According to the scholar Reza Assasi, the swastika represents the north ecliptic north pole centered in ζ Draconis, with the constellation Draco as one of its beams. He argues that this symbol was later attested as the four-horse chariot of Mithra in ancient Iranian culture. They believed the cosmos was pulled by four heavenly horses who revolved around a fixed center in a clockwise direction. He suggests that this notion later flourished in Roman Mithraism, as the symbol appears in Mithraic iconography and astronomical representations.[34]

According to the Russan archaeologist Gennady Zdanovich, who studied some of the oldest examples of the symbol in Sintashta culture, the swastika symbolizes the universe, representing the spinning constellations of the celestial north pole centered in α Ursae Minoris, specifically the Little and Big Dipper (or Chariots), or Ursa Minor and Ursa Major.[35] Likewise, according to René Guénon the swastika is drawn by visualizing the Big Dipper/Great Bear in the four phases of revolution around the pole star.[36]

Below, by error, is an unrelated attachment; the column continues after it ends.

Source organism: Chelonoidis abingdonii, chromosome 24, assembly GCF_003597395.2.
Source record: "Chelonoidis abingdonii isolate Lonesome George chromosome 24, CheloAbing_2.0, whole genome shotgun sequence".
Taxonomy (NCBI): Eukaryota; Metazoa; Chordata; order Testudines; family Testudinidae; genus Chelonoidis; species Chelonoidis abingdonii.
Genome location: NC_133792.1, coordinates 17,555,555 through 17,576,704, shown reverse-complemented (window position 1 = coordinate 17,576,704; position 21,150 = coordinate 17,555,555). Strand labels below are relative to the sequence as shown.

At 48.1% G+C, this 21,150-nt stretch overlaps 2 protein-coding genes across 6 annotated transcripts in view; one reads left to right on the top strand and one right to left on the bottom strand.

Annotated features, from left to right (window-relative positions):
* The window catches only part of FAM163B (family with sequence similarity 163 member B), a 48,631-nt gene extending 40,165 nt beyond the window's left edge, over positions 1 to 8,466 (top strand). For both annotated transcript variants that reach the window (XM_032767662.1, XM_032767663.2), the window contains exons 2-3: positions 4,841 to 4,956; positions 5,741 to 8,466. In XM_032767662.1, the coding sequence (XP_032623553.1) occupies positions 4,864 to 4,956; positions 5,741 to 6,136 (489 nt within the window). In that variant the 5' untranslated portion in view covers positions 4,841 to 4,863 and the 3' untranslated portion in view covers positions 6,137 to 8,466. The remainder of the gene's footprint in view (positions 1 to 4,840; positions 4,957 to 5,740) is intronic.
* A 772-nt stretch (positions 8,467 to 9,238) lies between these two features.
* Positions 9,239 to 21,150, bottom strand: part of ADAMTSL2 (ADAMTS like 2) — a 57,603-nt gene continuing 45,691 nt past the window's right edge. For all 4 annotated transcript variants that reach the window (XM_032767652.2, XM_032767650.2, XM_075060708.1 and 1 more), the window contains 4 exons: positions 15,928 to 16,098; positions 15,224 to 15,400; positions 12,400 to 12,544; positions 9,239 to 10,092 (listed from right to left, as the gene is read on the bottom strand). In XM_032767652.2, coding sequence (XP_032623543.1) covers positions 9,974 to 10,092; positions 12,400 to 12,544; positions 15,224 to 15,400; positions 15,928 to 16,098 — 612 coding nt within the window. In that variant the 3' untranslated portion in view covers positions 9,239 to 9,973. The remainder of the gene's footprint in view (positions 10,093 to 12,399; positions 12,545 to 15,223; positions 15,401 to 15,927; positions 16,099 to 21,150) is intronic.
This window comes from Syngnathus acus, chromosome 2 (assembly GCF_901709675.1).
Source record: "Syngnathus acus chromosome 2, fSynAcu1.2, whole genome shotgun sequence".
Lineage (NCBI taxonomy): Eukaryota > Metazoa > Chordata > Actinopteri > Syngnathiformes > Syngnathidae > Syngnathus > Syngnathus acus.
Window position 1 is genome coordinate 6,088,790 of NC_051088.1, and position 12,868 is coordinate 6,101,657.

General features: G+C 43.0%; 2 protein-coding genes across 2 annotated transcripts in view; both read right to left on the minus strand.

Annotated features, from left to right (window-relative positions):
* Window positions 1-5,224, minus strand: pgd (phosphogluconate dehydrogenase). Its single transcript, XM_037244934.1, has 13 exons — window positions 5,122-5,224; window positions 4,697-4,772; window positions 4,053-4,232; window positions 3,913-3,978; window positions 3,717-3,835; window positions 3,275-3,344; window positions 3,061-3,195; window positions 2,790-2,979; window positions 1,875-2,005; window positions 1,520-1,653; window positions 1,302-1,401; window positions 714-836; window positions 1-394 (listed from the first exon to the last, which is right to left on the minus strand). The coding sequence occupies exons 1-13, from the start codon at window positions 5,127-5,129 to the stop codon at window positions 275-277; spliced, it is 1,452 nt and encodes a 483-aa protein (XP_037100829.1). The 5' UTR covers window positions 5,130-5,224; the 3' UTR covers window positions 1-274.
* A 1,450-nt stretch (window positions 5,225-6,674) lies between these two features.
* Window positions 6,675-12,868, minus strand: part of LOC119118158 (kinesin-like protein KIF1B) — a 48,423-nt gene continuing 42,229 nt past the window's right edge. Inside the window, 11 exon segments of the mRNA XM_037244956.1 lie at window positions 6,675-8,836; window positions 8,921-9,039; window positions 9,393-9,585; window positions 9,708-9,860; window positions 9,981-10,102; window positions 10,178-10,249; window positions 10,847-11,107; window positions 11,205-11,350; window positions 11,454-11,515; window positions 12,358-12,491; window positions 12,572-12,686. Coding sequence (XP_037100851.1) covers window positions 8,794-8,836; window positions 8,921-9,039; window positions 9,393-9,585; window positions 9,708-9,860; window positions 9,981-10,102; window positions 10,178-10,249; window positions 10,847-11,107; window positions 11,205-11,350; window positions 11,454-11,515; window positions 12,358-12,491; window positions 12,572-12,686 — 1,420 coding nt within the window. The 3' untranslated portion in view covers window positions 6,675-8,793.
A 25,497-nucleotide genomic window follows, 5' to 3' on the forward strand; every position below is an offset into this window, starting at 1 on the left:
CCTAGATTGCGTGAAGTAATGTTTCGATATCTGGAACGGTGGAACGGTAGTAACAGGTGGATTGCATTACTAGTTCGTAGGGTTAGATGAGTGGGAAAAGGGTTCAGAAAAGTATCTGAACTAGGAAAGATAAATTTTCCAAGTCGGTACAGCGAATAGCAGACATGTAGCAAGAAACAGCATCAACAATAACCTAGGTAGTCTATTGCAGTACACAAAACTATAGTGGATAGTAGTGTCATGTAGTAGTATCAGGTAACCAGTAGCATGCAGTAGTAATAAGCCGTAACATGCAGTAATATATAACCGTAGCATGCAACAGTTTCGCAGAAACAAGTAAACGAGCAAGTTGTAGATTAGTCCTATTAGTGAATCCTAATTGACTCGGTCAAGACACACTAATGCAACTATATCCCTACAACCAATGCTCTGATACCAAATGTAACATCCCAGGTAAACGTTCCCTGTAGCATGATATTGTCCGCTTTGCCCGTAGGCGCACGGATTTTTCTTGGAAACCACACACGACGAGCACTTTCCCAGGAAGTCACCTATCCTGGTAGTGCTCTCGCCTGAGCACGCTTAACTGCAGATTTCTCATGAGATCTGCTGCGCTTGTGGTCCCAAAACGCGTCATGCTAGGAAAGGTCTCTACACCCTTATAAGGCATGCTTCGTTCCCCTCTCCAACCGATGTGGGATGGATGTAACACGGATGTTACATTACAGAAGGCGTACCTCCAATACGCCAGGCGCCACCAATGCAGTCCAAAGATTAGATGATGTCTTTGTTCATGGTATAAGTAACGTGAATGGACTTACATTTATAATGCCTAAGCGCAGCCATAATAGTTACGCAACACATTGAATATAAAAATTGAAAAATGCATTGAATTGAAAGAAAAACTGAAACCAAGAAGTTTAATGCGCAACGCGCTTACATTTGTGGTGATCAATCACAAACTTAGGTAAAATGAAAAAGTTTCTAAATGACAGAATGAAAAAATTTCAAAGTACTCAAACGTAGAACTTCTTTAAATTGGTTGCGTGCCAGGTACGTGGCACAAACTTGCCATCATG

Carl Sagan in his book Comet (1985) reproduces a Han-dynasty Chinese manuscript (the Book of Silk, 2nd century BCE) that shows comet tail varieties: most are variations on simple comet tails, but the last shows the comet nucleus with four bent arms extending from it, recalling a swastika. Sagan suggests that in antiquity a comet could have approached so close to Earth that the jets of gas streaming from it, bent by the comet's rotation, became visible, leading to the adoption of the swastika as a symbol across the world.[37]Bob Kobres in his 1992 paper Comets and the Bronze Age Collapse contends that the swastika-like comet on the Han-dynasty silk comet manuscript was labeled a "long tailed pheasant star" (dixing) because of its resemblance to a bird's foot or footprint,[38] the latter comparison also being drawn by J.F.K. Hewitt's observation on page 145 of Primitive Traditional History: vol. 1.[39] as well as an article concerning carpet decoration in Good Housekeeping.[40] Kobres goes on to suggest an association of mythological birds and comets also outside China.[38]